Serratia is an infrequent cause of osteomyelitis that is usually seen in immunocompromised patients . Serratia marcescens is a motile, gram-negative bacillus from the Enterobacteriaceae family, with natural red pigment. It has been associated with nosocomial opportunistic infection and intravenous drug abuse (IVDA) [2,4]. Although frequently known for its pigment production, one study found the non-pigment producing strands to be most often isolated in the hospital setting, mainly infecting immunocompromised hosts . Serratia marcescens was discovered by an Italian pharmacist in 1819 and produces beta-lactamase that can make it challenging to treat. Some of the risk factors associated with this infection are due to instrumentation or catheterization. Serratia has various virulent features that include hemolysin production, swarming, and biofilm production, which are regulated by RssAB signaling and temperature . Although this particular species of Serratia is a rare cause of osteomyelitis, it is not unheard of even in a patient with no predisposing factors . Vertebral osteomyelitis is a rare form of osteomyelitis, accounting for 2%-7% of all cases, and has an incidence rate of 2.4 cases per 100,000 . Historically, the classic pathogen associated with pyogenic vertebral osteomyelitis is Staphylococcus aureus, both the methicillin-resistant and methicillin-sensitive strains.
Our patient likely developed hematogenous osteomyelitis by direct inoculation associated with IV drug use, which then subsequently spread to the C4-C5 area of the spine . He had a history of IVDA, which predisposed him to this particular infection. Bacterial cultures are essential to form a diagnosis. Serratia resides in water, making hospital sinks a potential source, and has also been known to be spread by healthcare workers . There is widespread antibiotic resistance to Serratia marcescens due to the production of beta-lactamase [3,6]. The drug of choice should be tailored according to the site of infection and the specificity and sensitivity of the organism to a particular antibiotic. Serratia has been susceptible to numerous antibiotics such as third and fourth generation cephalosporins, aztreonam, carbapenem, and trimethoprim-sulfamethoxazole. Serratia has been found to be resistant to colistin and cephalothin .
The fact that this patient had a history of Intravenous drug abuse predisposed him to vertebral osteomyelitis, but the causative organism being Serratia is not entirely unknown but somewhat unusual. There is limited data regarding the prevalence of community-acquired Serratia infections. Still, there have been well-documented reservoirs of Serratia in the hospital setting, along with outbreaks of Serratia related to a contaminated source . A study from Blossom et al. found Serratia sources in saline solutions and pre-filled heparin syringes . A survey from Bopp DJ et al. found a Serratia outbreak related to contaminated IV magnesium sulfate . These studies could suggest a similar possible growth to our presented case, possibly that the current patient had a source of Serratia on the IV syringe for drug abuse.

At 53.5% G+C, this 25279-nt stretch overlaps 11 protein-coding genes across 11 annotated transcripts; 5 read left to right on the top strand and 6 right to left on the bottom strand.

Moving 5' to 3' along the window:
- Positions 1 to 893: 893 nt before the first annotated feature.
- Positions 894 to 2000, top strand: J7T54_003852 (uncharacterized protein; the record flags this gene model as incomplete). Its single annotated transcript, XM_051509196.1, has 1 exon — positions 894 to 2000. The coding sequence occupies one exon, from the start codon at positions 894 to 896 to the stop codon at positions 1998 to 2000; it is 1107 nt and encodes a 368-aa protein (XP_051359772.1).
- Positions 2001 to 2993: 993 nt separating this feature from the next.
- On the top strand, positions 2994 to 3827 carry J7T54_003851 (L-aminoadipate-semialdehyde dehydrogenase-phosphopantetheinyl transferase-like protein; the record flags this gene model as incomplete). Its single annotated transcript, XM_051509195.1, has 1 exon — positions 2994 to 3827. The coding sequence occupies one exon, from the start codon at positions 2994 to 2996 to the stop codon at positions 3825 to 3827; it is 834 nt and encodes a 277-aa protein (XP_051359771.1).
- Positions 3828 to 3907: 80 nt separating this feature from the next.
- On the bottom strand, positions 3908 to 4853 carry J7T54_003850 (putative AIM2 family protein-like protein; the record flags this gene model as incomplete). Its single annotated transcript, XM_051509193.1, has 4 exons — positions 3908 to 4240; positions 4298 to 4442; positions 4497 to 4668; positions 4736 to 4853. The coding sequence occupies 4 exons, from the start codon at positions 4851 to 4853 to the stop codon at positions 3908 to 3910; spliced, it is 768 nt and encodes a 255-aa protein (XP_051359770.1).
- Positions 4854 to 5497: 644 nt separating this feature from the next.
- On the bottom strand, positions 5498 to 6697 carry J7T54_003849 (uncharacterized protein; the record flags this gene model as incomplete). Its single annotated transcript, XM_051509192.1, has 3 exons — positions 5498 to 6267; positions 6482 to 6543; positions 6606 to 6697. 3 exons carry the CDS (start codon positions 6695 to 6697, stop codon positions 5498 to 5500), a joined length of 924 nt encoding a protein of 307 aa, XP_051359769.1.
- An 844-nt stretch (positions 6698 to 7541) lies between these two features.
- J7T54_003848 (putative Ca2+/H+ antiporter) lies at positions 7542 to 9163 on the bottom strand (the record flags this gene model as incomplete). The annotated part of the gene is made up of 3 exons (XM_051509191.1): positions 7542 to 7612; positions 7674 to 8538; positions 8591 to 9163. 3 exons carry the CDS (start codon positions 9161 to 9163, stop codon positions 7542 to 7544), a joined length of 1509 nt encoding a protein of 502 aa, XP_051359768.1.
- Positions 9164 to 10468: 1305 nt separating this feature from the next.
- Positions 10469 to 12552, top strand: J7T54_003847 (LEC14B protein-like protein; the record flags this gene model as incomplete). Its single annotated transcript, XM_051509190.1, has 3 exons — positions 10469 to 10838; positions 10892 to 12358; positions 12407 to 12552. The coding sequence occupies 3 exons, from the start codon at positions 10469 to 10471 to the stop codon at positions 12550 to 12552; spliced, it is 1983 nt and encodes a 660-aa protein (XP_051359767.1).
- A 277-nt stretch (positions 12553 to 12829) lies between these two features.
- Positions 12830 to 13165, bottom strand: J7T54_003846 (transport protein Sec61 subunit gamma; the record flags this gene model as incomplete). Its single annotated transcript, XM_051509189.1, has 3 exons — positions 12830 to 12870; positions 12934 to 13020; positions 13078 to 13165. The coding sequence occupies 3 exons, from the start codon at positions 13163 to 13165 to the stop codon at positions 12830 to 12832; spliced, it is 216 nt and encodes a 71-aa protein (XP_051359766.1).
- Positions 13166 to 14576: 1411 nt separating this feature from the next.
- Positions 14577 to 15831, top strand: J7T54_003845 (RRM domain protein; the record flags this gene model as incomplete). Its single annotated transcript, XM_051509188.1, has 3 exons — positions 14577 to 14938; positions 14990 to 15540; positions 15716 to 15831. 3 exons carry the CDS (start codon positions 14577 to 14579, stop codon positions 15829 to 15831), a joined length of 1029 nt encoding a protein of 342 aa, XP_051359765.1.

The case presented offers a unique opportunity to explore the relationship between IV drug use and osteomyelitis with a rare pathogen. This study could be extended further by analyzing other, related infectious sources of Serratia marcescens to look for shared epidemiological features.
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A Complicated Case of Vertebral Osteomyelitis by Serratia Marcescens
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Cite this article as:
Rana A, Rabbani N, Wood S, et al. (July 04, 2020) A Complicated Case of Vertebral Osteomyelitis by Serratia Marcescens. Cureus 12(7): e9002. doi:10.7759/cureus.9002
Received by Cureus: May 29, 2020
Peer review began: June 16, 2020
Peer review concluded: June 28, 2020
Published: July 04, 2020
© Copyright 2020
Rana et al. This is an open access article distributed under the terms of the Creative Commons Attribution License CC-BY 4.0., which permits unrestricted use, distribution, and reproduction in any medium, provided the original author and source are credited.
This is an open access article distributed under the terms of the Creative Commons Attribution License, which permits unrestricted use, distribution, and reproduction in any medium, provided the original author and source are credited.